…and how you can avoid making the same F*ck Ups
Though we haven’t always been good at showcasing it, Branch Road has grown a lot in the last two years – from a team of five to 17 – and we’re currently hiring for an additional five roles. This means over that time I’ve gone from managing a team of two in Europe to a team of 12.
I use the term manage in the loosest sense here – we don’t hire people that need to be ‘managed’; we hire people that need advice, support and guidance from those of us who’ve been around the block a few more times than they have!
So, I wanted to jot down what I’ve learnt about team management since joining Branch Road, so you can learn from, and avoid making, the same f*ck ups I did:
1. A square peg will never fit in a round hole
Coming from a PR agency background, I’m a bit of a jack of all trades. I can write a good press release, a strong email, a nifty bit of social copy or organise the hell out of a video shoot. But I’ll never be the best at any of these things.
So, when our first Branch Road hire Dan Plume joined as Head of Content, I thought he should follow my lead. Yes, be Head of Content, but a content writer that also dabbles in project management, video production, PR and the rest.
Needless to say, I soon realised that square pegs and round holes do not mix – and you shouldn’t want them to! Let content experts write, account managers manage and marketing experts analyse the data.
Good agencies and businesses are not built on people who are average at lots of things – they are built by people who are experts at what they do. When you let people specialise in what they’re good at – rather than trying to force skills that don’t come naturally – they enjoy it more, you learn more as a manager and the clients get better results!
2. If you hire the right people, flexible working always works
We have a great recruiter, but we’ve set her a pretty hard challenge: “Find us candidates that look good on paper and are a clear cultural fit in the first 30 seconds of a chat.”
For us, this means hiring people that want to work because they are eager to lead, want to learn because they are interested in what they do and have respect for the team and clients because they’re human. Or, in the words of Branch Road Founder Simon Cliffe: “People that are nice, don’t act like a d*ck, and are bloody brilliant at their job!”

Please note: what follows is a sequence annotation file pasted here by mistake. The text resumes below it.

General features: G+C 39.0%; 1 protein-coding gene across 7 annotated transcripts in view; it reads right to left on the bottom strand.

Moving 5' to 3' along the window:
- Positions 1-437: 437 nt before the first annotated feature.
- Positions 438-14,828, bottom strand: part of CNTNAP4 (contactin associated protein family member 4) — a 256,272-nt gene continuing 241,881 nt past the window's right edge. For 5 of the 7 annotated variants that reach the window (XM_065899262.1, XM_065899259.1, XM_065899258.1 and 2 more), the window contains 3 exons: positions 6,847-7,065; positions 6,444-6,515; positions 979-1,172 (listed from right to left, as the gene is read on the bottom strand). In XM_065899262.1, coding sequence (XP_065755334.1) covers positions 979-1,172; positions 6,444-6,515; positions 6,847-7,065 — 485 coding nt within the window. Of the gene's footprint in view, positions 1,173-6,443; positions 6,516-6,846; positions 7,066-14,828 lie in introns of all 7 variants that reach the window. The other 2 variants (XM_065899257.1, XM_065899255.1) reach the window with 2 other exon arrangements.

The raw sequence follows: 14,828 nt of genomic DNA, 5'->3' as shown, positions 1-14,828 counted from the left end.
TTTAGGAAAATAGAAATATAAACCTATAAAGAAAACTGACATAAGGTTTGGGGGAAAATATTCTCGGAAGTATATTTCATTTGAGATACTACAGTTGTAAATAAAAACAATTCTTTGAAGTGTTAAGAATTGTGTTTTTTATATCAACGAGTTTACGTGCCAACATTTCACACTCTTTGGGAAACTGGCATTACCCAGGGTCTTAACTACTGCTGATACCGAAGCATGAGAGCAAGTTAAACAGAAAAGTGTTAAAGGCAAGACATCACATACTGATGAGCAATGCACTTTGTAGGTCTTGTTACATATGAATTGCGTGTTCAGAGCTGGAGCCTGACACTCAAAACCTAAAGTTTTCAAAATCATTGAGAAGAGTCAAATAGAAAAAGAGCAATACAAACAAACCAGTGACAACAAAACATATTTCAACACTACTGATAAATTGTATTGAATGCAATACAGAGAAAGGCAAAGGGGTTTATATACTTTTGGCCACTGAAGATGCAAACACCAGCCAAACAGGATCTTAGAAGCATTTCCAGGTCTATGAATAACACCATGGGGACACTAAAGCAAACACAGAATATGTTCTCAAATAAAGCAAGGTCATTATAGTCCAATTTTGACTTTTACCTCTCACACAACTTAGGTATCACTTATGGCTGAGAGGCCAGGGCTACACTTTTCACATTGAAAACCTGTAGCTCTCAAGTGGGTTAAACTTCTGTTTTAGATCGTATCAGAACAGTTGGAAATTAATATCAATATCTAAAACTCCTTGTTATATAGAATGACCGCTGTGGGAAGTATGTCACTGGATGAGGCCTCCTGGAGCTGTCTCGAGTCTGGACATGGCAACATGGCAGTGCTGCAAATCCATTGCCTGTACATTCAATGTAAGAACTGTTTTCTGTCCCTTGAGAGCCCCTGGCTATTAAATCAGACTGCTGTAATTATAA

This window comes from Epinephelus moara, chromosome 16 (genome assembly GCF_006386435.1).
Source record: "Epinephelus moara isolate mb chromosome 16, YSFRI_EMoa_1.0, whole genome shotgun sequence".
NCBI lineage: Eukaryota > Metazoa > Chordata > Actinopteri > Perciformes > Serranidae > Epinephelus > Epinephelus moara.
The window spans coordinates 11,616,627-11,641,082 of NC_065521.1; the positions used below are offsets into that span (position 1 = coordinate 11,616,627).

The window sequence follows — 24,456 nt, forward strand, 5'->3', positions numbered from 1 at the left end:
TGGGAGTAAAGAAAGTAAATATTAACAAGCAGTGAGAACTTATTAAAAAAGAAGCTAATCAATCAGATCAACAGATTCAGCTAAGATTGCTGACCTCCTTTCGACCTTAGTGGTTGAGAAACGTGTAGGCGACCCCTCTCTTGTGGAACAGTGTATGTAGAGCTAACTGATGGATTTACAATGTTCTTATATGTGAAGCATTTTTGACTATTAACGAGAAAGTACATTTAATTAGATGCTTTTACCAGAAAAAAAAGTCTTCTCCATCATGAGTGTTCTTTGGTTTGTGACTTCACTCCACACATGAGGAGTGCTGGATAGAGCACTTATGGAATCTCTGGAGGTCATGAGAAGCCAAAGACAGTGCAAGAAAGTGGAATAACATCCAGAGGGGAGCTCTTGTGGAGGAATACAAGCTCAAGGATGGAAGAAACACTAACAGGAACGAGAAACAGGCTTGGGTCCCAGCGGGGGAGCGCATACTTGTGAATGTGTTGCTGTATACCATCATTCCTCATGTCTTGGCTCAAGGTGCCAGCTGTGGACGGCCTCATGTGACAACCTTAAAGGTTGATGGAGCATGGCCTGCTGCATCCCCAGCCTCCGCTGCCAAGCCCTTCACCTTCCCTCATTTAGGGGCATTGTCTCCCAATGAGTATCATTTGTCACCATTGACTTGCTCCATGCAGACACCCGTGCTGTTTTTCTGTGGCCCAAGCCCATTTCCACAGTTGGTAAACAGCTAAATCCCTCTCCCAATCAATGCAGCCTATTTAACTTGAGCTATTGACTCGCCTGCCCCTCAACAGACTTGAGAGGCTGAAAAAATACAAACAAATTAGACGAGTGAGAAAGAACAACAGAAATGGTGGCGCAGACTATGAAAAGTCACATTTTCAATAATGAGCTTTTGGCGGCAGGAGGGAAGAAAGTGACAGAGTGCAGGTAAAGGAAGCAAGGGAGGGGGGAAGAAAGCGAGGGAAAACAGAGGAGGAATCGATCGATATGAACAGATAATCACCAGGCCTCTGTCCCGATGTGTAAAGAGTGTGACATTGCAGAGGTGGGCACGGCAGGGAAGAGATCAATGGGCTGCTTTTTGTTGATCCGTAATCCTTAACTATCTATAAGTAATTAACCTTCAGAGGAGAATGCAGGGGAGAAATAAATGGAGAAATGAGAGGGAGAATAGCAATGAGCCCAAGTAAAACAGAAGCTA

Hiring people like this means we have a remote and flexible working model that actually works. We don’t require people to come to the office, there are no set working hours, and we all work from any country we want (the last point is partly led by my need for an all-year-round tan).
This model won’t work for every business. But, remember this: you can teach employees new skills but you can’t make them a cultural fit. It either comes naturally or it doesn’t. So, make sure you spend the time to really get to know candidates during the interview process.
3. People know their value better than you do
You can spend days and weeks in a stuffy boardroom trying to work out your business plan. But the truth is, the direction of your business is not decided by you – it’s dictated by the needs of your clients and the skills of your team.
Rather than thinking about the value your team can bring to the business, ask them about the value and skills they want to bring. For us, this has taken the form of employees writing the job spec for the job they want at Branch Road in two years time, the milestones for getting there and the salary they think is fair for that role.
The goal here is to give people choice and autonomy over their career direction. The challenge in many small agencies is that when people outgrow their roles, as the best employees inevitably will, there’s no room for progression unless direct managers leave.
I am not naïve in thinking everyone will stay at Branch Road forever. But if you give people reasons to leave, they’ll go a lot sooner. So give them a reason to stay instead!
4. Don’t hire above when your team is already doing the job
I can’t recall when, but I once read a statement which went something like this: “If your business runs smoothly for six months while you’re looking for a manager, you don’t need to hire a manager”.
For me, this statement ran pretty true. Having worked the first five years of my career in structured PR agencies, I was told “Account Managers can’t do budgets” or “only Account Directors do campaign strategy”. I now know this couldn’t be more untrue.
The right people have the ability to do any task that sits in their area of expertise, regardless of their age, experience or level. Over the last two years, I’ve watched a Content Writer become Head of Content (managing a team of four) and Account Managers step up to run strategy, budgets and (soon) new team members across multiple accounts.
So, what have a learnt about team management?
If you let people play to their strengths and do the work they enjoy, they’ll do it better than you can. And if you let people step up, they can and will! So, take a step back and let them!